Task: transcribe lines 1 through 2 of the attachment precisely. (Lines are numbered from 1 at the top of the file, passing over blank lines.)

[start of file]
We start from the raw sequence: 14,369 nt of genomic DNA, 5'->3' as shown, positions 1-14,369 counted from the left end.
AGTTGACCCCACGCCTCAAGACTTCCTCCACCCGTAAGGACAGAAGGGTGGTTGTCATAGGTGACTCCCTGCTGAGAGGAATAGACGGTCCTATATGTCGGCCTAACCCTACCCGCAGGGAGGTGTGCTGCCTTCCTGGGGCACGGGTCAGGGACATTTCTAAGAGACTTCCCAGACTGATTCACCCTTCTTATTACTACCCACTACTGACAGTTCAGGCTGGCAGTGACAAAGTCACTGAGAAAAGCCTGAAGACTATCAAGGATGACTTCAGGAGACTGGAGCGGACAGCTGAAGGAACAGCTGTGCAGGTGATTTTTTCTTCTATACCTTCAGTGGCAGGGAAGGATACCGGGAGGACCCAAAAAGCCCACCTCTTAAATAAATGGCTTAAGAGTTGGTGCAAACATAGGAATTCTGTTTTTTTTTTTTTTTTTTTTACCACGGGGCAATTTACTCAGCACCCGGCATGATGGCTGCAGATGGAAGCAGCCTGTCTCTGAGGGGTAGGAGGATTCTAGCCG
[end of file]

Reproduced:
We start from the raw sequence: 14,369 nt of genomic DNA, 5'->3' as shown, positions 1-14,369 counted from the left end.
AGTTGACCCCACGCCTCAAGACTTCCTCCACCCGTAAGGACAGAAGGGTGGTTGTCATAGGTGACTCCCTGCTGAGAGGAATAGACGGTCCTATATGTCGGCCTAACCCTACCCGCAGGGAGGTGTGCTGCCTTCCTGGGGCACGGGTCAGGGACATTTCTAAGAGACTTCCCAGACTGATTCACCCTTCTTATTACTACCCACTACTGACAGTTCAGGCTGGCAGTGACAAAGTCACTGAGAAAAGCCTGAAGACTATCAAGGATGACTTCAGGAGACTGGAGCGGACAGCTGAAGGAACAGCTGTGCAGGTGATTTTTTCTTCTATACCTTCAGTGGCAGGGAAGGATACCGGGAGGACCCAAAAAGCCCACCTCTTAAATAAATGGCTTAAGAGTTGGTGCAAACATAGGAATTCTGTTTTTTTTTTTTTTTTTTTTACCACGGGGCAATTTACTCAGCACCCGGCATGATGGCTGCAGATGGAAGCAGCCTGTCTCTGAGGGGTAGGAGGATTCTAGCCG